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Unleash Your Brilliance
By Brian Walsh
Self-imposed boundaries or limitations are often present because of established beliefs. Once beliefs are accepted as fact, only a paradigm shift will shape a change.
95% of your behavior is a result of patterns and habits, most of which you acquired when you were very young. Most of us grew up with ineffective study habits. Why? Because our educators and caregivers didn't know any better. Those thousands of wasted hours sitting in classrooms and studying at home have often yielded frustration, self-limiting beliefs, and low self-esteem. Don't take it anymore! No matter what your age, you can learn with success and delight.
As you progress through my book "Unleashing Your Brilliance" you'll discover that, although your conscious mind has an important role to play, learning has a great deal more to do withsubconscious processing than conscious thought. The chief responsibility of the mind is to protect; in fact, to survive. Remember this as you learn how to nourish and develop your mind.
Let me use an analogy to explain the power of the subconscious mind. If your feet are flat on the floor, the area under your feet corresponds to the processing ability of your conscious mind. The floor area in the room not covered by your feet represents the power of your subconscious mind. Your conscious mind operates at about 126 bits per second, while your subconscious mind is 10,000 times faster than that. As you can see, the power is really in the subconscious. That is the common thread you will find in my book.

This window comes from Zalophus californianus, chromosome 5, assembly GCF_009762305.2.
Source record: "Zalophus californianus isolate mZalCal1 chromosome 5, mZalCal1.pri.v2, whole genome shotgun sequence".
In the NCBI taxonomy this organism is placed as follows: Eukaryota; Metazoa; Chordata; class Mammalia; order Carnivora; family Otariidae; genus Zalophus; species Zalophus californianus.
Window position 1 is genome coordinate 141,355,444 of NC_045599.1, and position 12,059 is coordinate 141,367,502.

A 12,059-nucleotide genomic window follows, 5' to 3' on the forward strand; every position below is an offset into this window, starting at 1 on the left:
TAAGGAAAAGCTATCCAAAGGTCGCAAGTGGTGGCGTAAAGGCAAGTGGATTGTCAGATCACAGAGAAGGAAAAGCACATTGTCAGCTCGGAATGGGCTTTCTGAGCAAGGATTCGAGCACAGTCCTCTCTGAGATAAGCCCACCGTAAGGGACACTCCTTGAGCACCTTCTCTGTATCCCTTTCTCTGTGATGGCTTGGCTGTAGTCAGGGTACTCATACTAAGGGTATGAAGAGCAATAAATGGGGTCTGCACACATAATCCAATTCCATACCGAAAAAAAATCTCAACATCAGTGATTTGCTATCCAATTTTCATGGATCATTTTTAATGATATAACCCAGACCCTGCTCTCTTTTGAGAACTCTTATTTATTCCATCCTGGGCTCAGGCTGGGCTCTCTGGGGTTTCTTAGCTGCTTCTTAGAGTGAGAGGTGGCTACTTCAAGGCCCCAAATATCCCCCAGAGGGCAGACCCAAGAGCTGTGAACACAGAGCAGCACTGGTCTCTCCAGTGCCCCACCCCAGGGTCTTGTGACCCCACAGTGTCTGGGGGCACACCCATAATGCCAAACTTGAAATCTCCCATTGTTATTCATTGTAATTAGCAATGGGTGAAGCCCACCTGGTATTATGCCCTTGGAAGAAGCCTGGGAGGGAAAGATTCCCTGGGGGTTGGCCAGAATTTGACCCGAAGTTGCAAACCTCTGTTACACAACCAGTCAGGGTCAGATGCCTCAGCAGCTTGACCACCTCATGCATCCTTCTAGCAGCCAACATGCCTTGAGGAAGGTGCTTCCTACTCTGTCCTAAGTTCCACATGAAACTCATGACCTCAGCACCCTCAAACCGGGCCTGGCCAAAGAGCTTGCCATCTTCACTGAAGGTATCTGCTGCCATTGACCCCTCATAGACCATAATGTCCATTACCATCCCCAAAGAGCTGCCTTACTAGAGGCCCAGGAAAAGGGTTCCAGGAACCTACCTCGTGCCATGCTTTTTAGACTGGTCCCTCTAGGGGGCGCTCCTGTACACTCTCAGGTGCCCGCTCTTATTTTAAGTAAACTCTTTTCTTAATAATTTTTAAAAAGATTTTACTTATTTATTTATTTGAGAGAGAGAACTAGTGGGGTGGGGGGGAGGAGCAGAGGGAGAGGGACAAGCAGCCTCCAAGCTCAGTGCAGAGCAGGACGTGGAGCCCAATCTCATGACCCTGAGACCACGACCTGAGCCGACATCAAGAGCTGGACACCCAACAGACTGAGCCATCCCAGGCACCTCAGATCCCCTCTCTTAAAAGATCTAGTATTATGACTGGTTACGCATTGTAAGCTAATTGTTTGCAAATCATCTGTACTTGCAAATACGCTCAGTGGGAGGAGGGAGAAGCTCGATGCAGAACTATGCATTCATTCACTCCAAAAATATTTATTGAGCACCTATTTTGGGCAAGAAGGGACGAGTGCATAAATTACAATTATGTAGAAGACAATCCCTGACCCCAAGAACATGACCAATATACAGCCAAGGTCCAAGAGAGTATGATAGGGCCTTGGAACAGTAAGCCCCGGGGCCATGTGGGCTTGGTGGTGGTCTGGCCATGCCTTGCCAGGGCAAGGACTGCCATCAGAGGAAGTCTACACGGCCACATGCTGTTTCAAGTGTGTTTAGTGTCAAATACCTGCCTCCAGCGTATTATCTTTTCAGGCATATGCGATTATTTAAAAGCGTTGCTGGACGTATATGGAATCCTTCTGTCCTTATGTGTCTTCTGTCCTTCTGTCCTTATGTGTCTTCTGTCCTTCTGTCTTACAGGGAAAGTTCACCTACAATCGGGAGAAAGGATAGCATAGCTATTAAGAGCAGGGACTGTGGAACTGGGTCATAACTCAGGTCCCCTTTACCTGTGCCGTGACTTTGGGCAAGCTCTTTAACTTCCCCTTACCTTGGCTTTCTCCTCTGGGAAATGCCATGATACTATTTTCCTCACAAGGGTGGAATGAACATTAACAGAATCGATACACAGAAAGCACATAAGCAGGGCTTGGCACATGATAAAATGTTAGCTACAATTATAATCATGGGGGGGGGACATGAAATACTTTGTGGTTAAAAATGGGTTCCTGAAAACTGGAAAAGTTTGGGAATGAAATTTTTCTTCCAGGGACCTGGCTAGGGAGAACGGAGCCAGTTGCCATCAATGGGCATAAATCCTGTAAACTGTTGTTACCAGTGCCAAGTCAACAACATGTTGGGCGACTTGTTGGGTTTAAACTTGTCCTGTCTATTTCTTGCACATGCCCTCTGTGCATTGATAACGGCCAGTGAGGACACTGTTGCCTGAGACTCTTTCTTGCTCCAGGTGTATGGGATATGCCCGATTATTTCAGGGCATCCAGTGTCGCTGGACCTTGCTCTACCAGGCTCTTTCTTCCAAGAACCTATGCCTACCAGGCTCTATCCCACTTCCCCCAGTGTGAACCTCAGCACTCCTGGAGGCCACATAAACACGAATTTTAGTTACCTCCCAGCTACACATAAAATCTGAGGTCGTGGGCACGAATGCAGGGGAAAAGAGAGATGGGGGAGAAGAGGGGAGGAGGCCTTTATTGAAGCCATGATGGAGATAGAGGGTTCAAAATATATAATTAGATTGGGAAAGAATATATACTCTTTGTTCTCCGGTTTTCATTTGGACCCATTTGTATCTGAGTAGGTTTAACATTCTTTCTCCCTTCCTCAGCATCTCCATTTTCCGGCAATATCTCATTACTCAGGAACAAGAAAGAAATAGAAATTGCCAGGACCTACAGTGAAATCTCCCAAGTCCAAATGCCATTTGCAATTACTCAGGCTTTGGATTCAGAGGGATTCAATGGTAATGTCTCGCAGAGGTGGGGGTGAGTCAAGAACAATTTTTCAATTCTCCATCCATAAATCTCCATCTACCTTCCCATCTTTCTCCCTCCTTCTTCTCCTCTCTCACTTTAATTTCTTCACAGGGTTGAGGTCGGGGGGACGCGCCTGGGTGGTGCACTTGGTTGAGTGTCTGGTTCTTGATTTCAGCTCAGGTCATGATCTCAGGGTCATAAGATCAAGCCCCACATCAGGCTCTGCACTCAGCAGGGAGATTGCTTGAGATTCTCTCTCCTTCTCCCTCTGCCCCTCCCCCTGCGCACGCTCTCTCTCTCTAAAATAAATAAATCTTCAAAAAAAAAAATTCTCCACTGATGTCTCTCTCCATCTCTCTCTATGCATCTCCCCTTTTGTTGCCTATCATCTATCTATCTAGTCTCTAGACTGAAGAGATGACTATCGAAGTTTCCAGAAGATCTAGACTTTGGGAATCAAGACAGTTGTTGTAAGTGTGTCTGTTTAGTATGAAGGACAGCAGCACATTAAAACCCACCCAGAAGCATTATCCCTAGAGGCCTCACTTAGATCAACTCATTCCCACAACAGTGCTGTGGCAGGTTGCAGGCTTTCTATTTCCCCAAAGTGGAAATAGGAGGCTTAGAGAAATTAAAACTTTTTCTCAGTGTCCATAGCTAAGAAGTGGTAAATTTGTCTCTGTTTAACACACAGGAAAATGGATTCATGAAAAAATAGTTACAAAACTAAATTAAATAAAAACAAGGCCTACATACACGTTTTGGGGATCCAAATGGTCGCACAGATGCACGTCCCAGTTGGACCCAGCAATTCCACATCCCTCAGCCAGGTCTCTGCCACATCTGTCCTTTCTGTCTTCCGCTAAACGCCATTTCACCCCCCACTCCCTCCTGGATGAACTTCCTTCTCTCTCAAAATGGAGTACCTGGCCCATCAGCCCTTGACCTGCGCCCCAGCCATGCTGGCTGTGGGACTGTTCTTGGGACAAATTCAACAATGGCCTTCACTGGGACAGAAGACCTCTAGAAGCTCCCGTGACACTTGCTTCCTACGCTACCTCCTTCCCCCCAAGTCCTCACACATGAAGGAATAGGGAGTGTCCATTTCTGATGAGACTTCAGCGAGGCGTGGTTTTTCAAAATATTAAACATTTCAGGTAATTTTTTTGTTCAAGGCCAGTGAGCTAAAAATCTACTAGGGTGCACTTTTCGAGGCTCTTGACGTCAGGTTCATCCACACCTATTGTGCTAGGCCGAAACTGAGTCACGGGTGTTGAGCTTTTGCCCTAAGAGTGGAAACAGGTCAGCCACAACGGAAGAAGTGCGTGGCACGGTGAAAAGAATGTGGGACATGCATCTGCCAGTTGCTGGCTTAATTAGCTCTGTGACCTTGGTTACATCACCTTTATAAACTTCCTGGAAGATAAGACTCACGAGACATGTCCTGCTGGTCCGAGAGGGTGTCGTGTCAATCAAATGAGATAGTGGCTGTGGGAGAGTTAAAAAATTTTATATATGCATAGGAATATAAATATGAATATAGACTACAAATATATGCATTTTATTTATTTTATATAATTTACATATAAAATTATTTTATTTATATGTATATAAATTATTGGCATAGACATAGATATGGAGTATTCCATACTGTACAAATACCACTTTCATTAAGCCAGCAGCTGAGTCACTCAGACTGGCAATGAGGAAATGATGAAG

Elephant trainers use a very interesting technique to harness their animals. When the elephant is still very young, the trainers attach one end of a strong chain to one of the elephant's legs, and the other end to a stake firmly driven into the ground. This allows the animal the freedom of a very defined circle. While harnessed day after day, the elephant learns that this circle is its only territory. As the years go by, the chain is exchanged for thinner and thinner ropes. The trainers know that the elephant could walk away at any time, but the elephant doesn't catch on, and so remains within the defined circle.
What's your circle? What are your self-limiting beliefs?
Let me tell you a short story about a newly-wed couple. It was their first thanksgiving dinner together and the new "Mrs." wanted to show off her culinary skills. When the turkey was brought to the table, the hubby asked, "Why is the end of the turkey cut off?" She said that this was the way to cook a turkey. Asked where she got that idea, she answered that her mother always cooked it that way. When her mother was asked to explain this method, she simply said that her mother always did it that way. When the grandmother was asked why she cut the end of the turkey, she simply said, "My pan was too small."
Now, here is a last thought about beliefs. How often have you heard someone rationalize incomplete action by saying, "Well, I tried"? To try is a cop-out. It's an escape hatch. Try is one word that I would like you to remove from your vocabulary, unless you are talking about legal trials. When we promise to do something by saying that we'll try, we're setting ourselves up for failure. Listen to news reports or the speeches of politicians. They are rife with that word. Be prepared to put your reputation on the line. Instead of using that word, say "I'll do my best..." Can you feel the difference?